Figures from research conducted by the Guardian last year, shows that the news generally reflects the views of a select group of men, with the findings showing that 78 per cent of newspaper articles are written by men, 72 per cent of contributors on the programme Question Time are men, and 84 per cent of reporters and guests on Radio 4’s Today Programme are men.
With men dominating the views of the media, where does this leave women? And is it the responsibility of the national press and other institutions to help challenge female stereotypes in order to move towards a more inclusive society? Or is it simply down to the individual?
The BBC’s new director general George Entwistle has stated that he hopes to see an increase of female presence on air, but that he does not have the power to enforce this himself, for it is ultimately down to the commissioning editors to make this decision.
However, there are a few signs of hope for women in the media industry, with the rise of sports presenter’s such as Clare Balding - another of A A Gill’s targets - and Sue Barker, especially over the Olympic period. But generally, with only a few older women on screen, and an unequal number of women presenting on the radio, offering comments, and writing the news, is it simply a case of there not being enough women who are qualified for these jobs? Are they just not pushing themselves forward? Or is it that women do not feel comfortable going on air for fear of criticism?
The evidence shows it is certainly a barrier that needs getting through.
The flexibility of journalism should ensure that more female experts are pressed for comments, that more women are given the skills, mentoring and opportunities to progress in their career so that they too can write front-page stories as well as feature in the news.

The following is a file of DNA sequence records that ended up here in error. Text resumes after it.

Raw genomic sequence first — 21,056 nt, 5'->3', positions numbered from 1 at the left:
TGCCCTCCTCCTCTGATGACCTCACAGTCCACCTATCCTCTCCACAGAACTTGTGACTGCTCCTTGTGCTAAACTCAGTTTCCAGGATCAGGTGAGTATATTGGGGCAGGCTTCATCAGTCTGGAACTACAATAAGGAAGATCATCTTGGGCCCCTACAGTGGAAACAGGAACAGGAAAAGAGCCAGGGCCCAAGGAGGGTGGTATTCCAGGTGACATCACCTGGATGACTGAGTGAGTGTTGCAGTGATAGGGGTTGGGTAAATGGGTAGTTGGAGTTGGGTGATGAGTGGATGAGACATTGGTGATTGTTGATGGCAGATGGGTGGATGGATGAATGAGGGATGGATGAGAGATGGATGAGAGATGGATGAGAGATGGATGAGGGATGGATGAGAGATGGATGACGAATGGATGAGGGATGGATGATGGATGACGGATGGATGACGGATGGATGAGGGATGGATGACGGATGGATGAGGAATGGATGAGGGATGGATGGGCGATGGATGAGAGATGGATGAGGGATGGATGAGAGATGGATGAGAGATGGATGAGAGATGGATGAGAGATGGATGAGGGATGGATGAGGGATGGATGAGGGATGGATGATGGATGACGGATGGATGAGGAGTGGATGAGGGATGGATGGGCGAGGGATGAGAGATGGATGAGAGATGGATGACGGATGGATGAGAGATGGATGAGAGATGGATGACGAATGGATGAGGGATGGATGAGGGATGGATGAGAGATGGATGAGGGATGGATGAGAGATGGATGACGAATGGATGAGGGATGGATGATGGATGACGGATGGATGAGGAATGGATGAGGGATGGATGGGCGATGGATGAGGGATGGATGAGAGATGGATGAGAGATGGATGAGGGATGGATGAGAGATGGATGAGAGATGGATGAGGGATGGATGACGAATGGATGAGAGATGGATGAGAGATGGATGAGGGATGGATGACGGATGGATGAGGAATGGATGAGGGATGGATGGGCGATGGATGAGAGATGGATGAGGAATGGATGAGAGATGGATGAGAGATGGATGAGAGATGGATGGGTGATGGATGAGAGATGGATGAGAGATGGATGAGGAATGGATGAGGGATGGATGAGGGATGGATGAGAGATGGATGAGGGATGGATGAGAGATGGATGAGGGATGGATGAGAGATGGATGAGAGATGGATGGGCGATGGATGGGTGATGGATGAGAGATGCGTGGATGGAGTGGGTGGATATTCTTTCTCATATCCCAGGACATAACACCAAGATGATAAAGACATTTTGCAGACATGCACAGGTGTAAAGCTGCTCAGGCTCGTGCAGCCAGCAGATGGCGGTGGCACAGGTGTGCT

The media industry needs to move away from the view of women as an object for the male gaze, and instead view them, like men, for their competence, intelligence and ability to do their job.
Yet for the media industry to change their ways and progress, it is also essential that their audience, the public, also play their part in helping to defy sexist stereotypes. For example, do female presenters really need to wear low-cut tops on air in order to attract viewers and boost numbers? Or can society and the media industry as a whole respect a female journalist, like a male journalist, for what they are saying and contributing to the world of journalism.
Claire Shaw is a postgraduate student studying Journalism.
"For me, journalism is not just about informing the public, but encouraging people to have an active interest in what is going on around them; to engage in freedom of speech, and use journalism in its multimedia forms as a springboard for discussion, debate, and spreading information."